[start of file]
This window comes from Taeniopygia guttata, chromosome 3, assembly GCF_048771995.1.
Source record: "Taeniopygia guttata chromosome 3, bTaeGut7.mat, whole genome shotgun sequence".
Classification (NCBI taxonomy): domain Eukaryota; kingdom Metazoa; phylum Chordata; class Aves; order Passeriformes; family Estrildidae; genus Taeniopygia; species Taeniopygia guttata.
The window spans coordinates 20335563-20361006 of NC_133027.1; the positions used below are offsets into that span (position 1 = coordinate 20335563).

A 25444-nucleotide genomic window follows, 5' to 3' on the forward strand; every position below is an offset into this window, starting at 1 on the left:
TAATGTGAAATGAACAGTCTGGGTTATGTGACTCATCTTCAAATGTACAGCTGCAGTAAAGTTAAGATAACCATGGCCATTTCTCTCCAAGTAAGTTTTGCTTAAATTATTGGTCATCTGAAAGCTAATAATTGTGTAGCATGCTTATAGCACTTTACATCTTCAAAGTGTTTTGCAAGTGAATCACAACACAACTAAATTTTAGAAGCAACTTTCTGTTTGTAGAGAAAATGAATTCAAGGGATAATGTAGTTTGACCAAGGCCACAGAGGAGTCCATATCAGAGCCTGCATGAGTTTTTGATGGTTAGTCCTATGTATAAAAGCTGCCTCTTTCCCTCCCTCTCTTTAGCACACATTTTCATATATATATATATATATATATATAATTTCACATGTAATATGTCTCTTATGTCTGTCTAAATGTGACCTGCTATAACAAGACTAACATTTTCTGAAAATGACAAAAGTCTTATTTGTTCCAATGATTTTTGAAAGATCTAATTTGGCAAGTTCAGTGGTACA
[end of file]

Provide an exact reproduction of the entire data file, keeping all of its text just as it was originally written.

This window comes from Taeniopygia guttata, chromosome 3, assembly GCF_048771995.1.
Source record: "Taeniopygia guttata chromosome 3, bTaeGut7.mat, whole genome shotgun sequence".
Classification (NCBI taxonomy): domain Eukaryota; kingdom Metazoa; phylum Chordata; class Aves; order Passeriformes; family Estrildidae; genus Taeniopygia; species Taeniopygia guttata.
The window spans coordinates 20335563-20361006 of NC_133027.1; the positions used below are offsets into that span (position 1 = coordinate 20335563).

A 25444-nucleotide genomic window follows, 5' to 3' on the forward strand; every position below is an offset into this window, starting at 1 on the left:
TAATGTGAAATGAACAGTCTGGGTTATGTGACTCATCTTCAAATGTACAGCTGCAGTAAAGTTAAGATAACCATGGCCATTTCTCTCCAAGTAAGTTTTGCTTAAATTATTGGTCATCTGAAAGCTAATAATTGTGTAGCATGCTTATAGCACTTTACATCTTCAAAGTGTTTTGCAAGTGAATCACAACACAACTAAATTTTAGAAGCAACTTTCTGTTTGTAGAGAAAATGAATTCAAGGGATAATGTAGTTTGACCAAGGCCACAGAGGAGTCCATATCAGAGCCTGCATGAGTTTTTGATGGTTAGTCCTATGTATAAAAGCTGCCTCTTTCCCTCCCTCTCTTTAGCACACATTTTCATATATATATATATATATATATATAATTTCACATGTAATATGTCTCTTATGTCTGTCTAAATGTGACCTGCTATAACAAGACTAACATTTTCTGAAAATGACAAAAGTCTTATTTGTTCCAATGATTTTTGAAAGATCTAATTTGGCAAGTTCAGTGGTACA